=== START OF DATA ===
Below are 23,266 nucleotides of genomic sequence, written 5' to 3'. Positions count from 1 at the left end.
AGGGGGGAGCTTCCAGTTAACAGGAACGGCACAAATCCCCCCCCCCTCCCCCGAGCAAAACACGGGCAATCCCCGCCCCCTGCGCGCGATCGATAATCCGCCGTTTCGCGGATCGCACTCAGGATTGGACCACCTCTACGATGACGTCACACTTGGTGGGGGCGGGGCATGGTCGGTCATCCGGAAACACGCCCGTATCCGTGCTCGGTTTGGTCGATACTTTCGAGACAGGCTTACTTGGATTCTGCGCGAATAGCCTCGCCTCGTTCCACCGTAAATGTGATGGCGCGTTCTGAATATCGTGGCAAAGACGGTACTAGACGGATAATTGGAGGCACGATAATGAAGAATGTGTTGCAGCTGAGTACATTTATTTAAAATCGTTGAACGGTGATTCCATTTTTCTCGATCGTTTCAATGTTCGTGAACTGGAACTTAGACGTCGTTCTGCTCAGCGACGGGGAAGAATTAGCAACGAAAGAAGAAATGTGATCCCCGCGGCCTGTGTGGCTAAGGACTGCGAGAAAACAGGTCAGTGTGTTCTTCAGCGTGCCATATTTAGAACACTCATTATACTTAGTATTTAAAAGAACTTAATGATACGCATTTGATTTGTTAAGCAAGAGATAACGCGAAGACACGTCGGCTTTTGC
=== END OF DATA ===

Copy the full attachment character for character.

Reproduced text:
Below are 23,266 nucleotides of genomic sequence, written 5' to 3'. Positions count from 1 at the left end.
AGGGGGGAGCTTCCAGTTAACAGGAACGGCACAAATCCCCCCCCCCTCCCCCGAGCAAAACACGGGCAATCCCCGCCCCCTGCGCGCGATCGATAATCCGCCGTTTCGCGGATCGCACTCAGGATTGGACCACCTCTACGATGACGTCACACTTGGTGGGGGCGGGGCATGGTCGGTCATCCGGAAACACGCCCGTATCCGTGCTCGGTTTGGTCGATACTTTCGAGACAGGCTTACTTGGATTCTGCGCGAATAGCCTCGCCTCGTTCCACCGTAAATGTGATGGCGCGTTCTGAATATCGTGGCAAAGACGGTACTAGACGGATAATTGGAGGCACGATAATGAAGAATGTGTTGCAGCTGAGTACATTTATTTAAAATCGTTGAACGGTGATTCCATTTTTCTCGATCGTTTCAATGTTCGTGAACTGGAACTTAGACGTCGTTCTGCTCAGCGACGGGGAAGAATTAGCAACGAAAGAAGAAATGTGATCCCCGCGGCCTGTGTGGCTAAGGACTGCGAGAAAACAGGTCAGTGTGTTCTTCAGCGTGCCATATTTAGAACACTCATTATACTTAGTATTTAAAAGAACTTAATGATACGCATTTGATTTGTTAAGCAAGAGATAACGCGAAGACACGTCGGCTTTTGC